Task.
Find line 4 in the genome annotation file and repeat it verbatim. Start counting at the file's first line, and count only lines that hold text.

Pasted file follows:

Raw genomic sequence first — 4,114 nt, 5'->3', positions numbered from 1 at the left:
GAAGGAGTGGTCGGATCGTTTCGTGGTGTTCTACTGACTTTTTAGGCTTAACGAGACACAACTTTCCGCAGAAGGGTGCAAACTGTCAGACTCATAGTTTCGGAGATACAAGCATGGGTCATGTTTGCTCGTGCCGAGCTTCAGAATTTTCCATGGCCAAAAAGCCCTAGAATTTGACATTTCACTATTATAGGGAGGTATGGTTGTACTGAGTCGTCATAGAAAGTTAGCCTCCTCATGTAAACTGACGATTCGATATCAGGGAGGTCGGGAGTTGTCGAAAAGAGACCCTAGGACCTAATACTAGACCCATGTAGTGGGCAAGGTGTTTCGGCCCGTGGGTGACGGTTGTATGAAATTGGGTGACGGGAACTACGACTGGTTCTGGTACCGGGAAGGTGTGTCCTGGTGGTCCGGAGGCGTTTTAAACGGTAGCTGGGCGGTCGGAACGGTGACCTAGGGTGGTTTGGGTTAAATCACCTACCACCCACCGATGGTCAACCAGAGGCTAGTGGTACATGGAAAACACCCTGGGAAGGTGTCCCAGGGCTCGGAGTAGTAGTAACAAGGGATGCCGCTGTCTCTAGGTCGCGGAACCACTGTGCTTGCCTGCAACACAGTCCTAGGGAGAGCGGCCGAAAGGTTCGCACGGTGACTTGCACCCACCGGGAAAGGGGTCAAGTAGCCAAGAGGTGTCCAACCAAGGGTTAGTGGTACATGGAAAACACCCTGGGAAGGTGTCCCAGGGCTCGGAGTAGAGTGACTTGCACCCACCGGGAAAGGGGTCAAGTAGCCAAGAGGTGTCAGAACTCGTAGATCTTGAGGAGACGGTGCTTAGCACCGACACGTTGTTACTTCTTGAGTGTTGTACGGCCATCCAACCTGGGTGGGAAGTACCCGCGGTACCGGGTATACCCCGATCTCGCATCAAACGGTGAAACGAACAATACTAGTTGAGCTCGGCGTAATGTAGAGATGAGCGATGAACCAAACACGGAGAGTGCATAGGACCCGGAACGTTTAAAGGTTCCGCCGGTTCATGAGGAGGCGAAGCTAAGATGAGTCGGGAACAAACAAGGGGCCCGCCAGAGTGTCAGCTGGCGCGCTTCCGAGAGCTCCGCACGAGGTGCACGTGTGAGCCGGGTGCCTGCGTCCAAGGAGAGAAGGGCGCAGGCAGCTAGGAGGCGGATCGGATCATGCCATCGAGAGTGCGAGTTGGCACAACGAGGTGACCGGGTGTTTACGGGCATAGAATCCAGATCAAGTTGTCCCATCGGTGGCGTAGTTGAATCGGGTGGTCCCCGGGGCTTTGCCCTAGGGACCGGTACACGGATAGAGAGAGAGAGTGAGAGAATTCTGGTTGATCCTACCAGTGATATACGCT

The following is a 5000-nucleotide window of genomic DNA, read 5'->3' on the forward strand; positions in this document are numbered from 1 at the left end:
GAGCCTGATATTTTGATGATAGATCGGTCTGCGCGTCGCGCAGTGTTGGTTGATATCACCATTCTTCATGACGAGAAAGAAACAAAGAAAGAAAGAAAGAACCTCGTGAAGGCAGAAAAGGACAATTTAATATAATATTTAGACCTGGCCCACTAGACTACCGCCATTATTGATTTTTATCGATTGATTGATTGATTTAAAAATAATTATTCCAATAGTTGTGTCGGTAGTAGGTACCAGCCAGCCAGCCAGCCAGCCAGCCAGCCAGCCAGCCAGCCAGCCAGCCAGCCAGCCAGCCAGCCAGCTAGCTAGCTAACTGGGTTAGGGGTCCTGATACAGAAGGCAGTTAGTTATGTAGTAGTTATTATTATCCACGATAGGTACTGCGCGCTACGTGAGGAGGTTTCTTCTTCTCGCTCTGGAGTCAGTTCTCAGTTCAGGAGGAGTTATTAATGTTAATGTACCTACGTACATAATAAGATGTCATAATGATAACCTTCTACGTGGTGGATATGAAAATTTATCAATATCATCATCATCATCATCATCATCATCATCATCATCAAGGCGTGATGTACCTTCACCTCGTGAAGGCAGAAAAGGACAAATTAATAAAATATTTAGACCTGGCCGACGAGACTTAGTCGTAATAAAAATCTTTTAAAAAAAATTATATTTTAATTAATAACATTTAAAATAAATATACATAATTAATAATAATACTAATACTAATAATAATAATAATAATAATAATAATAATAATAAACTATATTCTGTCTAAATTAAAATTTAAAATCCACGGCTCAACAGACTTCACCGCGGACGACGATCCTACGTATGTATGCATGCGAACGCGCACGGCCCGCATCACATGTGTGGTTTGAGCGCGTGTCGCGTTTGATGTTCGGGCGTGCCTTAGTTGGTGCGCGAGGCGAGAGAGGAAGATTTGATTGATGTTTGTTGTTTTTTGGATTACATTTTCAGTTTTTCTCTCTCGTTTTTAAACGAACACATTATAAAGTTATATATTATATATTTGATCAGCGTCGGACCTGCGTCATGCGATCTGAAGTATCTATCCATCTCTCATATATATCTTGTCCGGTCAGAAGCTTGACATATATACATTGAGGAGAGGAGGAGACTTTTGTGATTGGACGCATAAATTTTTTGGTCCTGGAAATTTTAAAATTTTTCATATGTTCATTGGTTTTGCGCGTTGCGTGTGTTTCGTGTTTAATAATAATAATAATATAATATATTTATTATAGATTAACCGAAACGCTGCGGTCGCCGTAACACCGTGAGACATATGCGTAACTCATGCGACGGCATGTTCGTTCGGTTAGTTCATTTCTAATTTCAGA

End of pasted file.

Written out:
GAGCCTGATATTTTGATGATAGATCGGTCTGCGCGTCGCGCAGTGTTGGTTGATATCACCATTCTTCATGACGAGAAAGAAACAAAGAAAGAAAGAAAGAACCTCGTGAAGGCAGAAAAGGACAATTTAATATAATATTTAGACCTGGCCCACTAGACTACCGCCATTATTGATTTTTATCGATTGATTGATTGATTTAAAAATAATTATTCCAATAGTTGTGTCGGTAGTAGGTACCAGCCAGCCAGCCAGCCAGCCAGCCAGCCAGCCAGCCAGCCAGCCAGCCAGCCAGCCAGCCAGCCAGCTAGCTAGCTAACTGGGTTAGGGGTCCTGATACAGAAGGCAGTTAGTTATGTAGTAGTTATTATTATCCACGATAGGTACTGCGCGCTACGTGAGGAGGTTTCTTCTTCTCGCTCTGGAGTCAGTTCTCAGTTCAGGAGGAGTTATTAATGTTAATGTACCTACGTACATAATAAGATGTCATAATGATAACCTTCTACGTGGTGGATATGAAAATTTATCAATATCATCATCATCATCATCATCATCATCATCATCATCAAGGCGTGATGTACCTTCACCTCGTGAAGGCAGAAAAGGACAAATTAATAAAATATTTAGACCTGGCCGACGAGACTTAGTCGTAATAAAAATCTTTTAAAAAAAATTATATTTTAATTAATAACATTTAAAATAAATATACATAATTAATAATAATACTAATACTAATAATAATAATAATAATAATAATAATAATAATAAACTATATTCTGTCTAAATTAAAATTTAAAATCCACGGCTCAACAGACTTCACCGCGGACGACGATCCTACGTATGTATGCATGCGAACGCGCACGGCCCGCATCACATGTGTGGTTTGAGCGCGTGTCGCGTTTGATGTTCGGGCGTGCCTTAGTTGGTGCGCGAGGCGAGAGAGGAAGATTTGATTGATGTTTGTTGTTTTTTGGATTACATTTTCAGTTTTTCTCTCTCGTTTTTAAACGAACACATTATAAAGTTATATATTATATATTTGATCAGCGTCGGACCTGCGTCATGCGATCTGAAGTATCTATCCATCTCTCATATATATCTTGTCCGGTCAGAAGCTTGACATATATACATTGAGGAGAGGAGGAGACTTTTGTGATTGGACGCATAAATTTTTTGGTCCTGGAAATTTTAAAATTTTTCATATGTTCATTGGTTTTGCGCGTTGCGTGTGTTTCGTGTTTAATAATAATAATAATATAATATATTTATTATAGATTAACCGAAACGCTGCGGTCGCCGTAACACCGTGAGACATATGCGTAACTCATGCGACGGCATGTTCGTTCGGTTAGTTCATTTCTAATTTCAGA